CBO: Revised Senate Reform Bill Will Cost $23B More Than Previous Plan
The Congressional Budget Office (CBO), in its newest estimates on the Senate healthcare reform bill released on Saturday, said that gross cost would be roughly $23 billion higher ($871 billion) over the next 10 years with the new manager's amendments, compared to the $848 billion attached to the original bill presented last month.
The changes with the largest budgetary effects include:
- Replacing the insurance public plan option with "multi state plans" that would be offered under contract with the Office of Personnel Management.
- Expanding eligibility for a small business tax credit.
- Deleting provisions that would increase payment rates for physicians under Medicare.
- Increasing the payroll tax on higher income individuals and families.
Meanwhile, the payroll tax rate for individuals with income above $200,000 and for families with income above $250,000 was raised from 0.5% to 0.9%. This provision would account for a large proportion of the $26 billion increase in federal revenues over the next decade, CBO said.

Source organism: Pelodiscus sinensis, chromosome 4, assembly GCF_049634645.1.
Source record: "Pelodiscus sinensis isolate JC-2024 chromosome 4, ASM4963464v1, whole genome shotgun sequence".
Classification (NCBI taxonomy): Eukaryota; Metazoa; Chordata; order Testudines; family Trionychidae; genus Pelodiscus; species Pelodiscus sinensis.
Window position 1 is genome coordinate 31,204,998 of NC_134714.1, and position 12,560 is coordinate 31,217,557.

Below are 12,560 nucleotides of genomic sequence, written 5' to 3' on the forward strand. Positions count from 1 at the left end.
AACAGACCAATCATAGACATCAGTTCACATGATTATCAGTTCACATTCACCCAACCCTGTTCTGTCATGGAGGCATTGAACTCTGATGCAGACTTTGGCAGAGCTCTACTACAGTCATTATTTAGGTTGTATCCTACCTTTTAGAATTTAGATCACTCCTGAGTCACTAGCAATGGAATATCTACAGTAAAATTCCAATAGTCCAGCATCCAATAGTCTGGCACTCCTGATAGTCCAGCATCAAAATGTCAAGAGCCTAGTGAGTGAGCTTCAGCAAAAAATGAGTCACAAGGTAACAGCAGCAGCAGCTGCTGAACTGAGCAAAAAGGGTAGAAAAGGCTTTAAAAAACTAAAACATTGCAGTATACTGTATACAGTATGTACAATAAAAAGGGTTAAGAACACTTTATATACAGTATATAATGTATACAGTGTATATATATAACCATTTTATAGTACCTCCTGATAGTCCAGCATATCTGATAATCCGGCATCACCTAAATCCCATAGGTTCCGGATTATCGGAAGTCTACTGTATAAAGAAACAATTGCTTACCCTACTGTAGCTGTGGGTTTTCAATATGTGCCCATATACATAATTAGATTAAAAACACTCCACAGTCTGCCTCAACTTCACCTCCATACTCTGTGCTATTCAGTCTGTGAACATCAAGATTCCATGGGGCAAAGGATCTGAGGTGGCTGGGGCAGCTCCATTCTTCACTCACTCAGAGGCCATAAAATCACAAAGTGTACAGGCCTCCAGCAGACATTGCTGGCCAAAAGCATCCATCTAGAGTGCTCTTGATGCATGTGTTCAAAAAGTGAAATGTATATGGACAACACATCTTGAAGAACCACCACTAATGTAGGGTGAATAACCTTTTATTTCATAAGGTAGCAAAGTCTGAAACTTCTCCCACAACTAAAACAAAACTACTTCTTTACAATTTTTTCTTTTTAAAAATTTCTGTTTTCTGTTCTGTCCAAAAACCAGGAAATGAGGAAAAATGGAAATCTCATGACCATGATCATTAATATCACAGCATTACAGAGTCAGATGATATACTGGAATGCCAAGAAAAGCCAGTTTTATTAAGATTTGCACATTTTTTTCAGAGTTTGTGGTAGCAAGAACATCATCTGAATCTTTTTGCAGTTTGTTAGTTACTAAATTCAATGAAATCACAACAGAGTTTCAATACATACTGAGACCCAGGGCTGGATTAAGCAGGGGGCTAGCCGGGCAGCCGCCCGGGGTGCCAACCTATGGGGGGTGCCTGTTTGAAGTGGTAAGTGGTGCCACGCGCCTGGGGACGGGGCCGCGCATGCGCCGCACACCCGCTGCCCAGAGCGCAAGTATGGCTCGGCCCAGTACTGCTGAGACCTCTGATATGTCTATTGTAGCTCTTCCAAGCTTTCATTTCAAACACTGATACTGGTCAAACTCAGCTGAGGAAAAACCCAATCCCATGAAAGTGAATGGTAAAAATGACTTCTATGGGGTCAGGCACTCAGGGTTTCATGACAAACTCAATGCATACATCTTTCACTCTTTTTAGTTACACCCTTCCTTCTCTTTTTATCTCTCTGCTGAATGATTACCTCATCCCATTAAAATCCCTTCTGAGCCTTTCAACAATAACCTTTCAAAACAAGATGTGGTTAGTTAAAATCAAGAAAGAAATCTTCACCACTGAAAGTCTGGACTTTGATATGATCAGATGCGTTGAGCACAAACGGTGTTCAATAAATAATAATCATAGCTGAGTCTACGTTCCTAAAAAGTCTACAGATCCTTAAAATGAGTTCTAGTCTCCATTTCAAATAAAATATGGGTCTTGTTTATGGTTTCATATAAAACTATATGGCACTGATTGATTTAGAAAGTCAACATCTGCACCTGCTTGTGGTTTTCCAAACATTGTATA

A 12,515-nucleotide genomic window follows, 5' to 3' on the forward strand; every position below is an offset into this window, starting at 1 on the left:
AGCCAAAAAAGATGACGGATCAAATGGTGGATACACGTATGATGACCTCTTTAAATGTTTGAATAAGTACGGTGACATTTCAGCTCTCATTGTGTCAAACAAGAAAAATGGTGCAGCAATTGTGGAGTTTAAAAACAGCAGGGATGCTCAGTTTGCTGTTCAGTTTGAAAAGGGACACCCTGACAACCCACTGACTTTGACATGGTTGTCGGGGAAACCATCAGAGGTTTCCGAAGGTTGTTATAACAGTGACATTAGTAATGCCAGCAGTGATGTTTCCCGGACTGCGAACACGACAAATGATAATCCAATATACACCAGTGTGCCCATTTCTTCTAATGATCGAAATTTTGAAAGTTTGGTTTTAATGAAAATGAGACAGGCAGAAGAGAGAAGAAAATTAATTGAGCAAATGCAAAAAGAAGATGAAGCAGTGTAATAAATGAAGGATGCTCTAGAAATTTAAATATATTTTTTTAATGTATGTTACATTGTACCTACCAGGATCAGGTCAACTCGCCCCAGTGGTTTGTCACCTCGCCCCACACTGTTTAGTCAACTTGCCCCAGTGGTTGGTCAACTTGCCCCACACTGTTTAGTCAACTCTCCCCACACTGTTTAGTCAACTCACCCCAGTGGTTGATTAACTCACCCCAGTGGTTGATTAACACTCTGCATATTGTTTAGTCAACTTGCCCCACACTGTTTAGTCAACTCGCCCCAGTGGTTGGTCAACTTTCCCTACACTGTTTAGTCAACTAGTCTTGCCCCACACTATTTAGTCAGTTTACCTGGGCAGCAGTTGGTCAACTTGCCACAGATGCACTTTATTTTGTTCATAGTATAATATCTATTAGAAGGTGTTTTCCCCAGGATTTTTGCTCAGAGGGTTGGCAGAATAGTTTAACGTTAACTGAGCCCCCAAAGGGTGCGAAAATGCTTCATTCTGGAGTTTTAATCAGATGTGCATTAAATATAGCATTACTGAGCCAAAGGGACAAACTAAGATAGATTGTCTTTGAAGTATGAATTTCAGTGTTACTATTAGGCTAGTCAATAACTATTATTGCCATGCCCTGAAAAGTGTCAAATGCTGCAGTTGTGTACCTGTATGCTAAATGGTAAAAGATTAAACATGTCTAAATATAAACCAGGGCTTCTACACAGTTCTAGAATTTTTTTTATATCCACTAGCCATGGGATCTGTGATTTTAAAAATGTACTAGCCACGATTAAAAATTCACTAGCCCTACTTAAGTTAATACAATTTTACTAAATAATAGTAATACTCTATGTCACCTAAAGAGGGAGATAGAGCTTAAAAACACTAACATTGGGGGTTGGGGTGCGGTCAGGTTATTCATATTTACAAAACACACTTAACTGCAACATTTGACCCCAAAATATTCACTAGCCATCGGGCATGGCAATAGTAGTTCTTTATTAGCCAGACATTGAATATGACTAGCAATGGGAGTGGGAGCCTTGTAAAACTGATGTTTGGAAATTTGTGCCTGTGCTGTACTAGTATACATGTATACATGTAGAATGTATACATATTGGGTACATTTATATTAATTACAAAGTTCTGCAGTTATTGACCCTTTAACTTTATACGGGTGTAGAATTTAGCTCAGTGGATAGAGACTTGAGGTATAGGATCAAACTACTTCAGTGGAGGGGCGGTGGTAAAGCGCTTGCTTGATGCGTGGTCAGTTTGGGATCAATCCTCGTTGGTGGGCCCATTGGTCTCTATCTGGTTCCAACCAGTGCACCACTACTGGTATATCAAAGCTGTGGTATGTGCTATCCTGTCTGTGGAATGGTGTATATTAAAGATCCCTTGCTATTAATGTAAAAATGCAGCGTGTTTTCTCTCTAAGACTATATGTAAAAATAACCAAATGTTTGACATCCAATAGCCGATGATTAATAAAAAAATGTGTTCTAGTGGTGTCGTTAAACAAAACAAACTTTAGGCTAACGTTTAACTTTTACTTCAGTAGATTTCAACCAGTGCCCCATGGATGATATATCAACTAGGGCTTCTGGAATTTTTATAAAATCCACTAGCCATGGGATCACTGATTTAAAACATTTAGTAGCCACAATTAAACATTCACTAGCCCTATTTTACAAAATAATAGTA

Beginning in 2013, insurance policies with high total premiums would be subject to a 40% excise tax on the amount by which the premiums exceeded a specified threshold—set initially at $8,500 for single policies and $23,000 for family policies (with exceptions). The excise tax on these plans would generate about $35 billion in additional revenues in 2019, CBO said.
CBO projected a net cost of $614 billion over 10 years for the proposed expansions in insurance coverage. That net cost itself reflects a gross total of $871 billion in subsidies provided through the exchanges, increased net outlays for Medicaid and the Children's Health Insurance Program (CHIP), and tax credits for small employers. Those costs will be partly offset by $149 billion in revenues from the excise tax on high premium or "Cadillac" insurance plans and $108 billion in net savings from other sources.
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